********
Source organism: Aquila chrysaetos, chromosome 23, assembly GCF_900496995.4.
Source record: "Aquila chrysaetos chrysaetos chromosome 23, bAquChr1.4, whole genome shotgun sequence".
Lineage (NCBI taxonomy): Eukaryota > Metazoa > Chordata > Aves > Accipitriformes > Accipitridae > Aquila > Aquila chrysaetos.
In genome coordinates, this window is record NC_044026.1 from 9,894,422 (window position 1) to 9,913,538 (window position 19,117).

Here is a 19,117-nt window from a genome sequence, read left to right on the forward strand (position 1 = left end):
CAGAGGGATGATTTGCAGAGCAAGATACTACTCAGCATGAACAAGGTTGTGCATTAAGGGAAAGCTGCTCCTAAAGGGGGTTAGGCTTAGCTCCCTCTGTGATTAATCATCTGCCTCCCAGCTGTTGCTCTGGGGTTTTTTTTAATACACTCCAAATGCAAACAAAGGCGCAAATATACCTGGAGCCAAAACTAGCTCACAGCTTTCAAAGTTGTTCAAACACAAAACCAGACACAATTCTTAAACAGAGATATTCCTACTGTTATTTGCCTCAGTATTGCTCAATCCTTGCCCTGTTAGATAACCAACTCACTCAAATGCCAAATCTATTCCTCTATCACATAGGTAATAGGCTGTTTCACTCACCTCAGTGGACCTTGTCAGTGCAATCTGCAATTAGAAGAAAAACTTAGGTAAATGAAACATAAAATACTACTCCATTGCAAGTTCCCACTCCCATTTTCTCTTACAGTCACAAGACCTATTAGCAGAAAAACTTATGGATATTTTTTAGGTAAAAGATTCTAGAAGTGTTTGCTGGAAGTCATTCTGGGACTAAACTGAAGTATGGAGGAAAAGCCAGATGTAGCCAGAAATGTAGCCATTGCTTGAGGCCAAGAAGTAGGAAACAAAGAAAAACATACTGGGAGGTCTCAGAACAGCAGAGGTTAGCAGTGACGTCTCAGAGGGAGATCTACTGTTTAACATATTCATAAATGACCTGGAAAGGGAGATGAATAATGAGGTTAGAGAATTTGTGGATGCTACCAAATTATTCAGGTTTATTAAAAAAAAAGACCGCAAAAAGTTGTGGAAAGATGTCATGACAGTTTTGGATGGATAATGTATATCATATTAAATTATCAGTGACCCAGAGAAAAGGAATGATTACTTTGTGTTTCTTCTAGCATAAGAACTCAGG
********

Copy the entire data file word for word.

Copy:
Source organism: Aquila chrysaetos, chromosome 23, assembly GCF_900496995.4.
Source record: "Aquila chrysaetos chrysaetos chromosome 23, bAquChr1.4, whole genome shotgun sequence".
Lineage (NCBI taxonomy): Eukaryota > Metazoa > Chordata > Aves > Accipitriformes > Accipitridae > Aquila > Aquila chrysaetos.
In genome coordinates, this window is record NC_044026.1 from 9,894,422 (window position 1) to 9,913,538 (window position 19,117).

Here is a 19,117-nt window from a genome sequence, read left to right on the forward strand (position 1 = left end):
CAGAGGGATGATTTGCAGAGCAAGATACTACTCAGCATGAACAAGGTTGTGCATTAAGGGAAAGCTGCTCCTAAAGGGGGTTAGGCTTAGCTCCCTCTGTGATTAATCATCTGCCTCCCAGCTGTTGCTCTGGGGTTTTTTTTAATACACTCCAAATGCAAACAAAGGCGCAAATATACCTGGAGCCAAAACTAGCTCACAGCTTTCAAAGTTGTTCAAACACAAAACCAGACACAATTCTTAAACAGAGATATTCCTACTGTTATTTGCCTCAGTATTGCTCAATCCTTGCCCTGTTAGATAACCAACTCACTCAAATGCCAAATCTATTCCTCTATCACATAGGTAATAGGCTGTTTCACTCACCTCAGTGGACCTTGTCAGTGCAATCTGCAATTAGAAGAAAAACTTAGGTAAATGAAACATAAAATACTACTCCATTGCAAGTTCCCACTCCCATTTTCTCTTACAGTCACAAGACCTATTAGCAGAAAAACTTATGGATATTTTTTAGGTAAAAGATTCTAGAAGTGTTTGCTGGAAGTCATTCTGGGACTAAACTGAAGTATGGAGGAAAAGCCAGATGTAGCCAGAAATGTAGCCATTGCTTGAGGCCAAGAAGTAGGAAACAAAGAAAAACATACTGGGAGGTCTCAGAACAGCAGAGGTTAGCAGTGACGTCTCAGAGGGAGATCTACTGTTTAACATATTCATAAATGACCTGGAAAGGGAGATGAATAATGAGGTTAGAGAATTTGTGGATGCTACCAAATTATTCAGGTTTATTAAAAAAAAAGACCGCAAAAAGTTGTGGAAAGATGTCATGACAGTTTTGGATGGATAATGTATATCATATTAAATTATCAGTGACCCAGAGAAAAGGAATGATTACTTTGTGTTTCTTCTAGCATAAGAACTCAGG